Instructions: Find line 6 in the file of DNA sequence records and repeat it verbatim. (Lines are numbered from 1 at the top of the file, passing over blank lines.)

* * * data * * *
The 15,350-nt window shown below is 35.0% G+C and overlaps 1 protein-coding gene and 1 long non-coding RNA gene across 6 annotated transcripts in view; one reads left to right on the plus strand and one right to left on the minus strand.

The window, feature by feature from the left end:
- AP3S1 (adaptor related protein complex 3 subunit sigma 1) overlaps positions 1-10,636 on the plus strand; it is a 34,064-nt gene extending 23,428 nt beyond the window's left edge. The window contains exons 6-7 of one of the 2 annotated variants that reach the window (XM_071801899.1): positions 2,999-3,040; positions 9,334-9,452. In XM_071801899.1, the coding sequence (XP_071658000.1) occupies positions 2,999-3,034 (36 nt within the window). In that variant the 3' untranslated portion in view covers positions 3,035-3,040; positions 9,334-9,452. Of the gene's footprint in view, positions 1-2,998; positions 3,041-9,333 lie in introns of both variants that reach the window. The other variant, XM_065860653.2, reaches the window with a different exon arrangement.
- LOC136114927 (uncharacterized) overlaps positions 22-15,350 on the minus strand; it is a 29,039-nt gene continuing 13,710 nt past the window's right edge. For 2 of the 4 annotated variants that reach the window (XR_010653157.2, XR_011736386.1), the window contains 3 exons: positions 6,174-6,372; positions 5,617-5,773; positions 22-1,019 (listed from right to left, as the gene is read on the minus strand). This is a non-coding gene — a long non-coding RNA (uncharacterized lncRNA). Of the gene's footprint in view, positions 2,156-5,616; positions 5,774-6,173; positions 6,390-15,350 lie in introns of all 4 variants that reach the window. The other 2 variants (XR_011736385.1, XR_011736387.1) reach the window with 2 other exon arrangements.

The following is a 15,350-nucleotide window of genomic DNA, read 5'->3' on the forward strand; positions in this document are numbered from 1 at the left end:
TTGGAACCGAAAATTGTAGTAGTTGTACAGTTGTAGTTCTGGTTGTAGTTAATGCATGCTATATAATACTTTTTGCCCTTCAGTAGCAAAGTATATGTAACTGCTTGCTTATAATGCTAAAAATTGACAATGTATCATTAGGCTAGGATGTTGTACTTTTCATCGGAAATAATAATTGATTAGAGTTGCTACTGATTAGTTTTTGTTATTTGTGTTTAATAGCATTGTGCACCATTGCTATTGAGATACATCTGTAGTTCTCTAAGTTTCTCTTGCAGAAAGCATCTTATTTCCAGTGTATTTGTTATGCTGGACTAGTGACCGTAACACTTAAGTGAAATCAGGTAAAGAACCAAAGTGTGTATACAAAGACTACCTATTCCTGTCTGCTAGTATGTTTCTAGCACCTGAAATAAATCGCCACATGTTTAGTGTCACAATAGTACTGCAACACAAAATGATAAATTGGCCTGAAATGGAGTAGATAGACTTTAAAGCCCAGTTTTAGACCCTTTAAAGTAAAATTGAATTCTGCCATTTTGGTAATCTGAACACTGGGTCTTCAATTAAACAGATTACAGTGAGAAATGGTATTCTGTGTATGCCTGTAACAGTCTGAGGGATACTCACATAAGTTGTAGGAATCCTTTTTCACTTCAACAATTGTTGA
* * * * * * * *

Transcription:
TTGGAACCGAAAATTGTAGTAGTTGTACAGTTGTAGTTCTGGTTGTAGTTAATGCATGCTATATAATACTTTTTGCCCTTCAGTAGCAAAGTATATGTAACTGCTTGCTTATAATGCTAAAAATTGACAATGTATCATTAGGCTAGGATGTTGTACTTTTCATCGGAAATAATAATTGATTAGAGTTGCTACTGATTAGTTTTTGTTATTTGTGTTTAATAGCATTGTGCACCATTGCTATTGAGATACATCTGTAGTTCTCTAAGTTTCTCTTGCAGAAAGCATCTTATTTCCAGTGTATTTGTTATGCTGGACTAGTGACCGTAACACTTAAGTGAAATCAGGTAAAGAACCAAAGTGTGTATACAAAGACTACCTATTCCTGTCTGCTAGTATGTTTCTAGCACCTGAAATAAATCGCCACATGTTTAGTGTCACAATAGTACTGCAACACAAAATGATAAATTGGCCTGAAATGGAGTAGATAGACTTTAAAGCCCAGTTTTAGACCCTTTAAAGTAAAATTGAATTCTGCCATTTTGGTAATCTGAACACTGGGTCTTCAATTAAACAGATTACAGTGAGAAATGGTATTCTGTGTATGCCTGTAACAGTCTGAGGGATACTCACATAAGTTGTAGGAATCCTTTTTCACTTCAACAATTGTTGA